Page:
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The Candidate Experience and its Role in Successful Hiring

Date: 04 April 2018

Are you focused on the candidate experience?

What makes the perfect interview process? The right format? The right panel? The right questions? These are all important factors to consider, but none of them are as significant as the candidate experience.

So are companies giving the candidate experience the attention it deserves? Ask job seekers what they think and the answer would be a firm ‘no’. According to one survey, almost 60% of those questioned reported having had a poor candidate experience.1

A candidate-driven market

This is a pattern that is repeated time and time again, and it’s all down to the unemployment rate. In September this year, unemployment in the US was just 4.2%.2 This figure has been steadily falling since the country’s unemployment peaked at 10% after the recession.

As a result, there is a distinct talent shortage and employers are struggling to find qualified candidates to fill their roles. As employers try to compete in this candidate-driven market, the candidate experience is suffering.

Bad for the candidate, bad for business

The business consequences of delivering a bad customer experience are well-known. And bad candidate experiences can be just as detrimental.

Talent Board’s 2016 Candidate Experience Research Report highlights why businesses should provide an exceptional candidate experience. The report revealed that 64% of candidates who had a positive candidate experience would pursue a relationship with that company. However, 41% of candidates who’d had a negative experience would end their relationship with that company and look elsewhere.3

Virgin Media know only too well the impact of bad candidate experience. In 2014, an internal report revealed that many of the 123,000 rejected candidates were also customers. The candidate experience was so poor, more than 7,500 cancelled their accounts and switched providers, costing the company $5.4 million a year.4

Since then, Virgin Media has worked hard to create a candidate experience. So what can other companies learn from their experience?

One key consideration is social media. What do we do if we’ve had a bad customer experience? Take to social networks to vent some of our frustration. And candidates are no exception. Research shows that 72% of those candidates who’ve had a bad experience have shared that experience online.5 Suffice to say, if you don’t think candidates are reacting negatively to you online, you’re probably not looking hard enough.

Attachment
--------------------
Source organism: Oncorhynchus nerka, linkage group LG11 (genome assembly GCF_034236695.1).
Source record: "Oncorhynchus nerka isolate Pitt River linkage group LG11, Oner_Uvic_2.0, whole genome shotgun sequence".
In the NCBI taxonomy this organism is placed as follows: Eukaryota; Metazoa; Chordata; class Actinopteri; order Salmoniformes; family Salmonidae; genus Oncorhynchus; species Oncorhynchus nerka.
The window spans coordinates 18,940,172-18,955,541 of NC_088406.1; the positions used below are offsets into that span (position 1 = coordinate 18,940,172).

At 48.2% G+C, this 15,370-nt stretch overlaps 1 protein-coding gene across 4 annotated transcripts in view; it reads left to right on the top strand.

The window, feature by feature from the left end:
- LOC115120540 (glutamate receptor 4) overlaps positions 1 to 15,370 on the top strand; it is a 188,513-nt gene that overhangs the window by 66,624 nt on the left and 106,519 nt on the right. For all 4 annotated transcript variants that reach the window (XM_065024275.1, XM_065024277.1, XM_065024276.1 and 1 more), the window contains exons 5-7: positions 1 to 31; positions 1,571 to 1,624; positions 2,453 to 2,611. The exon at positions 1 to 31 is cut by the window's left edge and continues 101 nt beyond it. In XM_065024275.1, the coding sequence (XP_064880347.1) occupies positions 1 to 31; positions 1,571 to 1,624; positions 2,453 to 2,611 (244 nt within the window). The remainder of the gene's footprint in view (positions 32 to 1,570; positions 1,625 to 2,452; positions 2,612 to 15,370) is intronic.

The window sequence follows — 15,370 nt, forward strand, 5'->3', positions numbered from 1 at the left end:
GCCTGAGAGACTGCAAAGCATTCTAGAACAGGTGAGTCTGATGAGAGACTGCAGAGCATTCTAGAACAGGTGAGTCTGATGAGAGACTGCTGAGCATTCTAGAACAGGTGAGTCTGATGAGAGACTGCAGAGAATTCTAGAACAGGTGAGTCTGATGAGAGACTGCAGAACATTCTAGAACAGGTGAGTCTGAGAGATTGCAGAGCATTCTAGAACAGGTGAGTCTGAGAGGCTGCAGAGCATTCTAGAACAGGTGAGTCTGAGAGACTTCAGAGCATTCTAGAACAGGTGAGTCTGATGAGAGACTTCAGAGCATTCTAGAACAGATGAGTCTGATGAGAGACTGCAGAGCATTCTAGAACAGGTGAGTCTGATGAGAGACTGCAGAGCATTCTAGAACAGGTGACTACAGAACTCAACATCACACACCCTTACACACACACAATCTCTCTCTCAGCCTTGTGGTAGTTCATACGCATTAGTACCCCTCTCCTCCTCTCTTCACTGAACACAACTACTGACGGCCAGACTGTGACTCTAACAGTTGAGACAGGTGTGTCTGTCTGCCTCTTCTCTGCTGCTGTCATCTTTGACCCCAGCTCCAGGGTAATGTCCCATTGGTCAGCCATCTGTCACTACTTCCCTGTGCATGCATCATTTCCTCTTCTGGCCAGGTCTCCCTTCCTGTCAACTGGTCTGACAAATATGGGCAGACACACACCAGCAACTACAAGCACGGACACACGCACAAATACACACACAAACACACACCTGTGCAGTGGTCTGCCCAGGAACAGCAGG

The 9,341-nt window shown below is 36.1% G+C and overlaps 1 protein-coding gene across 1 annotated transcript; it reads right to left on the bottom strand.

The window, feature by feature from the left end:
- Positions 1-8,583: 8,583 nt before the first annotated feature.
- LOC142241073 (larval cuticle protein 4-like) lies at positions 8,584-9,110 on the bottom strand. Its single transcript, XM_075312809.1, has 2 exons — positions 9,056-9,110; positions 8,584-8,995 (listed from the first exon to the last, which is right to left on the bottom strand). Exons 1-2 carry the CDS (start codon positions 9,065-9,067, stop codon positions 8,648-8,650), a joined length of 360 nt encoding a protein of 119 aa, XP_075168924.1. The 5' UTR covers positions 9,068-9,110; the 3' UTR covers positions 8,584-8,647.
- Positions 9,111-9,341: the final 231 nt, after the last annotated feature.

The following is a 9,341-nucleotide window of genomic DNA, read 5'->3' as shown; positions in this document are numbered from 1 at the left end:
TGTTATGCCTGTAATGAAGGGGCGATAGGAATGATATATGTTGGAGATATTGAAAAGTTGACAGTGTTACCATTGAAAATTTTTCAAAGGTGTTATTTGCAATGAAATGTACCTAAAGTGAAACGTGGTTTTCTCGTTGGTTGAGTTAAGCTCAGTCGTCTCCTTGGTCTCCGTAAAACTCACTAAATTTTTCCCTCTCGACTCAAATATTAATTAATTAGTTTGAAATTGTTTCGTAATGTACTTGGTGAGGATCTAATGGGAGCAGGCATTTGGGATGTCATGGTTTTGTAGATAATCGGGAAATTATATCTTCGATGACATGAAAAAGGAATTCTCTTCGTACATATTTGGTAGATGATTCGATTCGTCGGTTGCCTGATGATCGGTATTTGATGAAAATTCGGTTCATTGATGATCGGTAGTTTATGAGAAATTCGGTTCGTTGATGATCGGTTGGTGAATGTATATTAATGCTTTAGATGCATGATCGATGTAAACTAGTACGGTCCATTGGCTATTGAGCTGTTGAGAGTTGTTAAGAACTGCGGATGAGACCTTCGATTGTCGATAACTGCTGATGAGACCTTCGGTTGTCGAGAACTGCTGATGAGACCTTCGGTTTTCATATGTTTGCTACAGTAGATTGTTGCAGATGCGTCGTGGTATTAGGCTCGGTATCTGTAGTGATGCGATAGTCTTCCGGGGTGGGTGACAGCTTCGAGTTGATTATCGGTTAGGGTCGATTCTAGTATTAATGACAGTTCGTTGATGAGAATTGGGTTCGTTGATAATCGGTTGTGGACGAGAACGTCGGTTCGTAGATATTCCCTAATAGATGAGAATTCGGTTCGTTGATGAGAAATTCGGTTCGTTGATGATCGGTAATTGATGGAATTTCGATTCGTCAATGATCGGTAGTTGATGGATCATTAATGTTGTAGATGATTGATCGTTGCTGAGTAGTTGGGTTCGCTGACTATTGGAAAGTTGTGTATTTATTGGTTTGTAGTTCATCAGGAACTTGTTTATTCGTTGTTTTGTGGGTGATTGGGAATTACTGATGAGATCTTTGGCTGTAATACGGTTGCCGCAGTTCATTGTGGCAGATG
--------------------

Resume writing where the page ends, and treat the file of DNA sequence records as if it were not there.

A bad experience also means skilled candidates will avoid applying for a job in the future. According to Talent Board’s report, just 15% of candidates who issued a 1-star (the lowest) rating would consider reapplying to the same organization.

Just as worrying for businesses is that 22% of those who have a negative experience would tell others not to work at that company.6 When you consider that recruitment relies so heavily on referral networks, this barrier is one businesses would do well to avoid.

Boost candidate engagement

Employer reputation is vital when it comes to hiring. According to research conducted by LinkedIn, employers who fail to invest in their reputation could be paying up to $4,723 more for every new employee.7

Employers can improve the candidate journey by including positive elements at every touchpoint. Lian Shao lectures on human resources and organizational behavior at the University of Washington.

She explains: “Employers need to view job seekers as a key stakeholder group within their employer brand strategy, map out the entire candidate process and then work to systematically improve each area from brand awareness to recruitment to hiring and even onboarding.”

The lack of communication and feedback during and after the interview process is continually cited as a key frustration by candidates. According to research by recruitment news source ERE Media, companies that fail to return calls or offer feedback are two of the biggest candidate grievances.8

Ideally, the total length of time between receiving a resumé and making a hire would be no longer than three to four weeks. However, even if the process is going to take longer, the most important thing is knowing that timeline in advance, keeping the candidate informed, and managing their expectations.